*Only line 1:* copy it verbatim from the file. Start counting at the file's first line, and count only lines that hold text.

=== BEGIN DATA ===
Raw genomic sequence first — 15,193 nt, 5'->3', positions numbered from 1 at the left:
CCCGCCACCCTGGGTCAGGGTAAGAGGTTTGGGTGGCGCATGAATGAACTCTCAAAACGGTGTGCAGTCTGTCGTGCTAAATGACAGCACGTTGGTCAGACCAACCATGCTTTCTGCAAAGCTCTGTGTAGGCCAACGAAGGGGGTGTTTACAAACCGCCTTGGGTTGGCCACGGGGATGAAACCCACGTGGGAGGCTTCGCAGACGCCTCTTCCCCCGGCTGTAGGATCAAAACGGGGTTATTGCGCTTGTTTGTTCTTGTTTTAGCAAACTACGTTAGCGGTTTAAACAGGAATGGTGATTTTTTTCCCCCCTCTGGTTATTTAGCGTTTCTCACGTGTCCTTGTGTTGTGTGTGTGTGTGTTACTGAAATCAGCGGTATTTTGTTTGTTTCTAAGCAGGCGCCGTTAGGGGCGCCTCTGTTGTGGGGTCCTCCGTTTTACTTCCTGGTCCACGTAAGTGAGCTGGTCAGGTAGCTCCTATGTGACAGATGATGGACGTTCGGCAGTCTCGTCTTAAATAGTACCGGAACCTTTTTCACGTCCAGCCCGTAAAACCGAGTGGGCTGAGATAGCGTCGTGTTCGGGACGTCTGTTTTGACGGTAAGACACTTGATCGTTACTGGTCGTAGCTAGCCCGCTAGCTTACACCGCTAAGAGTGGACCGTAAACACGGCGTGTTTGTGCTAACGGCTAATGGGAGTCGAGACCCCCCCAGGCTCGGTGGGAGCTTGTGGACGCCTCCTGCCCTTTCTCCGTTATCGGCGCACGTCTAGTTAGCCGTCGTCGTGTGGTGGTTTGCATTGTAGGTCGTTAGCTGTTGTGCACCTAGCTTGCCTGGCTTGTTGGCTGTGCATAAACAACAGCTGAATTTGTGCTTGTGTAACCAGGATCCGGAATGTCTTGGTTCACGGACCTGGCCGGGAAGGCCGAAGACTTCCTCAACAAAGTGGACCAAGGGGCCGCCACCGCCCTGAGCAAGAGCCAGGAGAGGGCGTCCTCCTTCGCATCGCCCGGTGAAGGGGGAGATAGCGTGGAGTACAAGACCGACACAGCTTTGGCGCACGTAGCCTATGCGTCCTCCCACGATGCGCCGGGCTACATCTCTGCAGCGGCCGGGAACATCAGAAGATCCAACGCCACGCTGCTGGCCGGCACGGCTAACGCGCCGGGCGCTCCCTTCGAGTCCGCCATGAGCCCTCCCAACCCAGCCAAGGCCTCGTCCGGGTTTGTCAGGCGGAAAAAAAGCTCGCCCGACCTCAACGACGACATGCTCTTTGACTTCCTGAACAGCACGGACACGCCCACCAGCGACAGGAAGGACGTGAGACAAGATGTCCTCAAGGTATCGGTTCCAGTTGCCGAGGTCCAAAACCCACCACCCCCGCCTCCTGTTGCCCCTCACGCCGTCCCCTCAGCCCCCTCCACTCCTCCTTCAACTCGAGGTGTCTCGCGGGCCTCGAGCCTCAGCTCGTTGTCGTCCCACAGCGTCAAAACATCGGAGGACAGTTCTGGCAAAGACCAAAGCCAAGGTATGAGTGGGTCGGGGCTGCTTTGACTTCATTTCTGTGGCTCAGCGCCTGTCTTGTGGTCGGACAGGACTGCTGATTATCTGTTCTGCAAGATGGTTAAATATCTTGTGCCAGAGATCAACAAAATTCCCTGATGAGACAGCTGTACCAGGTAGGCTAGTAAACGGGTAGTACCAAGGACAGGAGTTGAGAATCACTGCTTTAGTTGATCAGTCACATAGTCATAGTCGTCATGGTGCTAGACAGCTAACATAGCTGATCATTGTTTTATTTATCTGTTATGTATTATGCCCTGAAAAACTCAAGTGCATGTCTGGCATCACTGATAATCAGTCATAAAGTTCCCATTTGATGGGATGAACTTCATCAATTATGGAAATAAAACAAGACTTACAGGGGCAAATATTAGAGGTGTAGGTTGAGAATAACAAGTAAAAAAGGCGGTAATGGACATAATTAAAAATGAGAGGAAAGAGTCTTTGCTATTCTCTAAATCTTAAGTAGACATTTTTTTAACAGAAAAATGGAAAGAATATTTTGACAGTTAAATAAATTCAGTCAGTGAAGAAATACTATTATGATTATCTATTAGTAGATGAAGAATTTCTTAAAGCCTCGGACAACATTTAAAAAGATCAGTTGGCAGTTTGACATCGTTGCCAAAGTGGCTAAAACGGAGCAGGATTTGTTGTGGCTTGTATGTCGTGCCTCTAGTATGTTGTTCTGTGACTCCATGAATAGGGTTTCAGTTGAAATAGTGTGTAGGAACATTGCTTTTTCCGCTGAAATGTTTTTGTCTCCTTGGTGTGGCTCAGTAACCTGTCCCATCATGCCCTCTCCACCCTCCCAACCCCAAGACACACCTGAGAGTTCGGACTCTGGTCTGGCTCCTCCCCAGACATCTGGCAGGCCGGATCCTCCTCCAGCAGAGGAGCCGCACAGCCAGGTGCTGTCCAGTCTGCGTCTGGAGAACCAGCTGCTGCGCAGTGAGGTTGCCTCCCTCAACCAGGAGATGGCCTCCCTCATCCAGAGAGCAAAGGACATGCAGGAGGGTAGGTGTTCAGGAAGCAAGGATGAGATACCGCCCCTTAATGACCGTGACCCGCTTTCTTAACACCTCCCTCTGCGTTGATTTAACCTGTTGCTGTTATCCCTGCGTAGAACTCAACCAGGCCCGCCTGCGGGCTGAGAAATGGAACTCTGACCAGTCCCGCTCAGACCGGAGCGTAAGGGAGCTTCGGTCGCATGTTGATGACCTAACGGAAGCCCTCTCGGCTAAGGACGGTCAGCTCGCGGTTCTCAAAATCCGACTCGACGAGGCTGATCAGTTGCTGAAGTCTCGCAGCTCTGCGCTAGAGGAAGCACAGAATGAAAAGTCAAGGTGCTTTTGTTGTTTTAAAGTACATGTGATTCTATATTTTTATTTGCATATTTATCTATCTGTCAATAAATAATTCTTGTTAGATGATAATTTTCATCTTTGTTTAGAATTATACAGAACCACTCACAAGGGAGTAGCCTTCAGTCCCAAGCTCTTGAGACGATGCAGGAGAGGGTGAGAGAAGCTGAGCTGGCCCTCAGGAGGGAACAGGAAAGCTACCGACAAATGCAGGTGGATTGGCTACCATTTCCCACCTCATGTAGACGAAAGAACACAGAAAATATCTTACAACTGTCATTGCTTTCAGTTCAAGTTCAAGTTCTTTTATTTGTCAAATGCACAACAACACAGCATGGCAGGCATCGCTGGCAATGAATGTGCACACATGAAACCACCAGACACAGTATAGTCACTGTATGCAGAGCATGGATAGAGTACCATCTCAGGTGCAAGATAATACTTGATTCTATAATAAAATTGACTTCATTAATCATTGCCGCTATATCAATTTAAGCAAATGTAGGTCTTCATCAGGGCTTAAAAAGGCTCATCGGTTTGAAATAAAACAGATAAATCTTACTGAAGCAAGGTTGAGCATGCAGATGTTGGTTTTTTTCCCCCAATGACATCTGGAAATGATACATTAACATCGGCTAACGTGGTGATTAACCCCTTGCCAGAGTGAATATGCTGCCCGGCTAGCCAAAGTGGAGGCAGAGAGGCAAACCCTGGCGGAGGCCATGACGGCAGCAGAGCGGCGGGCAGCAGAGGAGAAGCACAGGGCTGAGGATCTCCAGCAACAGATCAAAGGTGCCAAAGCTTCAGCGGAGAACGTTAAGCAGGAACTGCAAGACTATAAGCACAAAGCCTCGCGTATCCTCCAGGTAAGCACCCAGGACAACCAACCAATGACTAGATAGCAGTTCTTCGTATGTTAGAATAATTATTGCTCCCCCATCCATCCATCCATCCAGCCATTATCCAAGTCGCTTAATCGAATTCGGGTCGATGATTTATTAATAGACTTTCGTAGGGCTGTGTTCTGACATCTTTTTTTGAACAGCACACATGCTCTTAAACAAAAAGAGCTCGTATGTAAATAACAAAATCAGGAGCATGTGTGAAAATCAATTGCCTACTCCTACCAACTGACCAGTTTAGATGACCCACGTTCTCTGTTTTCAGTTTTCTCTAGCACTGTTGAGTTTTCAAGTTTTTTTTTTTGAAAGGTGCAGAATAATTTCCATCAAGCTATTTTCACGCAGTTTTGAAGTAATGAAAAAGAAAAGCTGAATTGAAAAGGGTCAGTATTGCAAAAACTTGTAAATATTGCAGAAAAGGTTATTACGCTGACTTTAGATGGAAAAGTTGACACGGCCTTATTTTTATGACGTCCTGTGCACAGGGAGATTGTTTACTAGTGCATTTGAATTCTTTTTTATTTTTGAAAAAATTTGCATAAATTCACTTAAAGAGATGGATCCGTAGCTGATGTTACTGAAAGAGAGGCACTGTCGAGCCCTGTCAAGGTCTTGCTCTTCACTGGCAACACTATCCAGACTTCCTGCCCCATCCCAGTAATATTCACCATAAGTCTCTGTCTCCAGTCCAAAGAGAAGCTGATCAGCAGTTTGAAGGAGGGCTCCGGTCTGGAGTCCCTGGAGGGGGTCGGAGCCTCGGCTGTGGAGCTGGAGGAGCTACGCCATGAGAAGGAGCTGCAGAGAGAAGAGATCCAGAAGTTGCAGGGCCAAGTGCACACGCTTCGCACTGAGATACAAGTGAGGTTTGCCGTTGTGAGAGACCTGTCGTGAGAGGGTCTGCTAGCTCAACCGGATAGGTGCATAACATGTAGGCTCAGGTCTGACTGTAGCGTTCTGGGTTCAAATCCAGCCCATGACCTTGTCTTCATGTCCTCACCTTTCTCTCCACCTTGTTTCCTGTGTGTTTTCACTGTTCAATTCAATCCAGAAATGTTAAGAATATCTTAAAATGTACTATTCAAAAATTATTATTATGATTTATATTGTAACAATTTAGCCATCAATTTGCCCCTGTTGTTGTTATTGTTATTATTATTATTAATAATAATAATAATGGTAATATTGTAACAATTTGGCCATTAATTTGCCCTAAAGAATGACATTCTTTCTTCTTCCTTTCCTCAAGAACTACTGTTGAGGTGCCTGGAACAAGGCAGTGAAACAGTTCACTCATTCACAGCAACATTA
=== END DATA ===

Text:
Raw genomic sequence first — 15,193 nt, 5'->3', positions numbered from 1 at the left: